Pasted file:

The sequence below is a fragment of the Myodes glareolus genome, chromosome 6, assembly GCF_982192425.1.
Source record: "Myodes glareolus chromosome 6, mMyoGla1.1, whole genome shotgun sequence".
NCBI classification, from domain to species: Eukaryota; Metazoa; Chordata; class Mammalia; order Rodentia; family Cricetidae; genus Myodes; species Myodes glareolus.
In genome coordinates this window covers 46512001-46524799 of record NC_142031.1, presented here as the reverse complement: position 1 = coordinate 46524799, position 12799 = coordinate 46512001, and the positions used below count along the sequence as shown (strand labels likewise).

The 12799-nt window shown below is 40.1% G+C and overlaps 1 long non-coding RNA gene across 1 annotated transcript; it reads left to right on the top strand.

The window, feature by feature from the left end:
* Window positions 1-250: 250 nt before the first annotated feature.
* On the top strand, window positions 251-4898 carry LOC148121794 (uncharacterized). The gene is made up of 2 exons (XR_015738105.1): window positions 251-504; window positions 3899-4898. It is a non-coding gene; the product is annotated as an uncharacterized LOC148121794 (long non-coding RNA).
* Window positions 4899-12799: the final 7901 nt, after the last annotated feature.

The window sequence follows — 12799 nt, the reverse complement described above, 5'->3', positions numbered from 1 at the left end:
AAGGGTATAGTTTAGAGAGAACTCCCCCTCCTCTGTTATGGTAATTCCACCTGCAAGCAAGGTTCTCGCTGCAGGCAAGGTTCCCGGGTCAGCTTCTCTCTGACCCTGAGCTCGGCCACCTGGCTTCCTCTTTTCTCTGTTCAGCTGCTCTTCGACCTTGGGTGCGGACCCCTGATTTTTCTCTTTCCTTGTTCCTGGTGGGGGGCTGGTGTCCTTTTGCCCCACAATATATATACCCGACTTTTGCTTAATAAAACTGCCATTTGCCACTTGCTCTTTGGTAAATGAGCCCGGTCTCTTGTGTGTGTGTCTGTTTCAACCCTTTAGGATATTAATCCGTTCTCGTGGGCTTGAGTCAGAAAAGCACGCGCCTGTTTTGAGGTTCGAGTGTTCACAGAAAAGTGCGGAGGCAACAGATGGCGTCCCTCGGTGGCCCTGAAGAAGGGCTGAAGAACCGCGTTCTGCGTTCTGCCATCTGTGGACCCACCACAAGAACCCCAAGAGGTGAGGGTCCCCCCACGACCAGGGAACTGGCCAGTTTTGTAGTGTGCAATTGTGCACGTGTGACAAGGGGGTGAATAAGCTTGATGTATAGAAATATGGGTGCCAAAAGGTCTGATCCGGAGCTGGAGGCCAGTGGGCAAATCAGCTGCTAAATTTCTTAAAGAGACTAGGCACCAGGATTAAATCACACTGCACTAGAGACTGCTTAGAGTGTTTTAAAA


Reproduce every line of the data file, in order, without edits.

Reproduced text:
The sequence below is a fragment of the Myodes glareolus genome, chromosome 6, assembly GCF_982192425.1.
Source record: "Myodes glareolus chromosome 6, mMyoGla1.1, whole genome shotgun sequence".
NCBI classification, from domain to species: Eukaryota; Metazoa; Chordata; class Mammalia; order Rodentia; family Cricetidae; genus Myodes; species Myodes glareolus.
In genome coordinates this window covers 46512001-46524799 of record NC_142031.1, presented here as the reverse complement: position 1 = coordinate 46524799, position 12799 = coordinate 46512001, and the positions used below count along the sequence as shown (strand labels likewise).

The 12799-nt window shown below is 40.1% G+C and overlaps 1 long non-coding RNA gene across 1 annotated transcript; it reads left to right on the top strand.

The window, feature by feature from the left end:
* Window positions 1-250: 250 nt before the first annotated feature.
* On the top strand, window positions 251-4898 carry LOC148121794 (uncharacterized). The gene is made up of 2 exons (XR_015738105.1): window positions 251-504; window positions 3899-4898. It is a non-coding gene; the product is annotated as an uncharacterized LOC148121794 (long non-coding RNA).
* Window positions 4899-12799: the final 7901 nt, after the last annotated feature.

The window sequence follows — 12799 nt, the reverse complement described above, 5'->3', positions numbered from 1 at the left end:
AAGGGTATAGTTTAGAGAGAACTCCCCCTCCTCTGTTATGGTAATTCCACCTGCAAGCAAGGTTCTCGCTGCAGGCAAGGTTCCCGGGTCAGCTTCTCTCTGACCCTGAGCTCGGCCACCTGGCTTCCTCTTTTCTCTGTTCAGCTGCTCTTCGACCTTGGGTGCGGACCCCTGATTTTTCTCTTTCCTTGTTCCTGGTGGGGGGCTGGTGTCCTTTTGCCCCACAATATATATACCCGACTTTTGCTTAATAAAACTGCCATTTGCCACTTGCTCTTTGGTAAATGAGCCCGGTCTCTTGTGTGTGTGTCTGTTTCAACCCTTTAGGATATTAATCCGTTCTCGTGGGCTTGAGTCAGAAAAGCACGCGCCTGTTTTGAGGTTCGAGTGTTCACAGAAAAGTGCGGAGGCAACAGATGGCGTCCCTCGGTGGCCCTGAAGAAGGGCTGAAGAACCGCGTTCTGCGTTCTGCCATCTGTGGACCCACCACAAGAACCCCAAGAGGTGAGGGTCCCCCCACGACCAGGGAACTGGCCAGTTTTGTAGTGTGCAATTGTGCACGTGTGACAAGGGGGTGAATAAGCTTGATGTATAGAAATATGGGTGCCAAAAGGTCTGATCCGGAGCTGGAGGCCAGTGGGCAAATCAGCTGCTAAATTTCTTAAAGAGACTAGGCACCAGGATTAAATCACACTGCACTAGAGACTGCTTAGAGTGTTTTAAAA